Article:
Thai junta disrupts Thaksin's Manchester City Bid

Ousted Thailand Prime Minister Thaksin Shinawatra's proposed US$197 million takeover of English Premier League club Manchester City faces another obstacle after it emerged that the Premier League would implement "fit-and-proper-persons" regulations if he was convicted of fraud in Thailand, The Guardian reported yesterday. The British daily quoted a source close to Thaksin reportedly admitting that the takeover was "on the ropes".

The daily said Thaksin had been granted 60 days to present evidence to an anti-corruption committee formed by the military-backed regime that overthrew the elected Thailand government to prove that his wealth had been earned legally. The committee will then refer its findings to the courts.

According top Thaksin's lawyer, Michael Goldberg, the exiled leader will "vigorously evaluate all international options to protect his rights and interests ... The junta is committed to finding means to circumvent any rule of law to persecute Dr Thaksin, his family, his friends and his business activities," Goldberg continued. "The junta's attacks on Dr Thaksin amount to an arbitrary interference with his privacy and his family, his private property, his business interests as well as his honour and reputation."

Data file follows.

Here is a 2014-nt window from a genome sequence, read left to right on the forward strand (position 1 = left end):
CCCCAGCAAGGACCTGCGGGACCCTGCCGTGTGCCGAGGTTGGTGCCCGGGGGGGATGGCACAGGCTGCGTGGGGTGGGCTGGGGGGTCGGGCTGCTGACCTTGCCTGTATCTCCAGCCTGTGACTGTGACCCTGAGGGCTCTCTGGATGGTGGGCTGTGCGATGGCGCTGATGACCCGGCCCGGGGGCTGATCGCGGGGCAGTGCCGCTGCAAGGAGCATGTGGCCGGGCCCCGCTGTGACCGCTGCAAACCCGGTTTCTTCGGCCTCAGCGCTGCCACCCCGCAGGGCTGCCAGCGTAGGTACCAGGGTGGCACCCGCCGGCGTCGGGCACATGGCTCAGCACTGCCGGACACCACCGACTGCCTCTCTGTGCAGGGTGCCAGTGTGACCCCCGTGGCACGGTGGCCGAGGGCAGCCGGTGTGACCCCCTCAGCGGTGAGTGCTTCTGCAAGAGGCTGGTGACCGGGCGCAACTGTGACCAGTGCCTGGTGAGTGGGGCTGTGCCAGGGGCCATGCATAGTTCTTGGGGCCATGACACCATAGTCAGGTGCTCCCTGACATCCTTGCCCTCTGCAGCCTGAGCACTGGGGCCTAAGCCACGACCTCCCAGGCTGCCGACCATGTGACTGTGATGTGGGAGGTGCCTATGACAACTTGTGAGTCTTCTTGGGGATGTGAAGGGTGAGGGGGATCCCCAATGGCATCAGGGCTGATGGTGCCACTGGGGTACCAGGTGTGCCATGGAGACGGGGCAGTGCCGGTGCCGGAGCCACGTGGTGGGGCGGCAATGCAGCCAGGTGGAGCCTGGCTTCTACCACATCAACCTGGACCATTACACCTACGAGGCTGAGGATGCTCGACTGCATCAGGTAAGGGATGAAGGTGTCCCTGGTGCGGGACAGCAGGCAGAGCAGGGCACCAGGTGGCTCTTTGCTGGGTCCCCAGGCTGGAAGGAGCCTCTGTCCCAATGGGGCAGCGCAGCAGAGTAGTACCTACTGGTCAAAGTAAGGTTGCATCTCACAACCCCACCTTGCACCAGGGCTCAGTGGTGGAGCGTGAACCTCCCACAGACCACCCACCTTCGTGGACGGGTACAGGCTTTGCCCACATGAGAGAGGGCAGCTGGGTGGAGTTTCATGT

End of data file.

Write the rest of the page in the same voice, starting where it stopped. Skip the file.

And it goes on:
The Premier League introduced a "fit and proper persons test" in August 2004. Chief executive Richard Scudamore said at the time: "The fit and proper persons test puts football club directors in the Premier League under a far more rigorous test than ordinary company law." The fact that Thaksin might already have completed his purchase of Manchester City would not prevent "retrospective action" by the Premier League.